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Senior Elective


Course Number: LPEDI
Course Title: ICM I Preceptorship
Duration: August 2002 - April 2003

Course Director:

C. James Graham, MD
Course Director, ICM I
Associate Prof., Ped. Emergency Medicine
Associate Dir., Ped. Emergency Department
Office at Arkansas Children’s Hospital
E-mail GrahamJames@uams.edu
Telephone 320-1051
Pager 891-4285


The word "doctor" is derived from the Latin, docco, which means "to teach." This elective provides an opportunity for the senior student to develop leadership and teaching skills by precepting first-year medical students in the Introduction to Clinical Medicine I course.

Each senior student will be paired with a clinical faculty member to facilitate a group of 8 to 10 freshman students. The group sessions focus on basic history taking and physical examination skills. Preparation time will be required for critiquing student write-ups, responding to e-mail journals, reading course materials, and planning sessions with the co-preceptor.

Students will spend approximately 148 hours to earn 4 credit hours, including:

  • 32 hours attending 16 faculty and small group meetings
  • 4 hours/session for preparation, critiquing student write-ups
  • 1 hour per week responding to e-mail journals and reviewing assigned readings
  • 4 hours for faculty development (including orientation to the preceptor role).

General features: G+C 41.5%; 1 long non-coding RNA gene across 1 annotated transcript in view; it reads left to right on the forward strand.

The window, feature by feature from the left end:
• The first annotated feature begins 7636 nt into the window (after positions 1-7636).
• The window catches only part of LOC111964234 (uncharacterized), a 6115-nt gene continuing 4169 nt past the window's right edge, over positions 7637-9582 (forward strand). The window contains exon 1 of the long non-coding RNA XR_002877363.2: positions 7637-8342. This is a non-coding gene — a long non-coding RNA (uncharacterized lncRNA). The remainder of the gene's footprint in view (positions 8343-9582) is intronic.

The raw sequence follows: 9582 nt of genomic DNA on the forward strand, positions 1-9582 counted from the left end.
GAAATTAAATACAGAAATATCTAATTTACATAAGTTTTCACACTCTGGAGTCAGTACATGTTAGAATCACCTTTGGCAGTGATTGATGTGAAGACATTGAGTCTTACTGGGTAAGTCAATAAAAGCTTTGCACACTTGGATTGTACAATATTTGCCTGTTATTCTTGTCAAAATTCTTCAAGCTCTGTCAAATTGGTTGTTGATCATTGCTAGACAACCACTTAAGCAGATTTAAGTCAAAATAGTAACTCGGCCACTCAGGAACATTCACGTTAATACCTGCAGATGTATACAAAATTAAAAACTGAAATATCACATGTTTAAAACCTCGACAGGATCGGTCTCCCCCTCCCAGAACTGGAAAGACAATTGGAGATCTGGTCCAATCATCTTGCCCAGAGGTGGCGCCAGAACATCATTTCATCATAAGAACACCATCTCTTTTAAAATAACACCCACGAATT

Through participation in this elective, the senior student will:

1. Expand communication and leadership skills by active participation in small group sessions.

2. Develop teaching skills by observing and coaching students with medical interviewing and physical examination skills practice sessions.

3. Facilitate student learning through the use of effective feedback.

4. Demonstrate professional attributes by serving as a role-model for the student group.

5. Improve teaching skills by participating in faculty development activities.

6. Enhance medical history and physical examination skills by preparing for and participating in small group sessions.


Evaluation will be on a "pass"/"fail" basis. There will be no written or oral exams. The purposes of this elective will be achieved through preparation for and completion of the assigned activities.

While attendance and active participation are required, we understand that seniors are sometimes out of town for "away" rotations or residency interviews and therefore may miss an occasional small group meeting. To pass the elective, students must attend faculty orientation (late July or early August) and at least 12 of the 16 small group sessions. Students who can not meet the attendance requirement but who are interested in serving in this role are encouraged to talk to the course directors about serving as a “volunteer” preceptor.

While attendance and active participation are required, we understand that seniors are sometimes out of town for "away" rotations or residency interviews and therefore may miss an occasional small group meeting.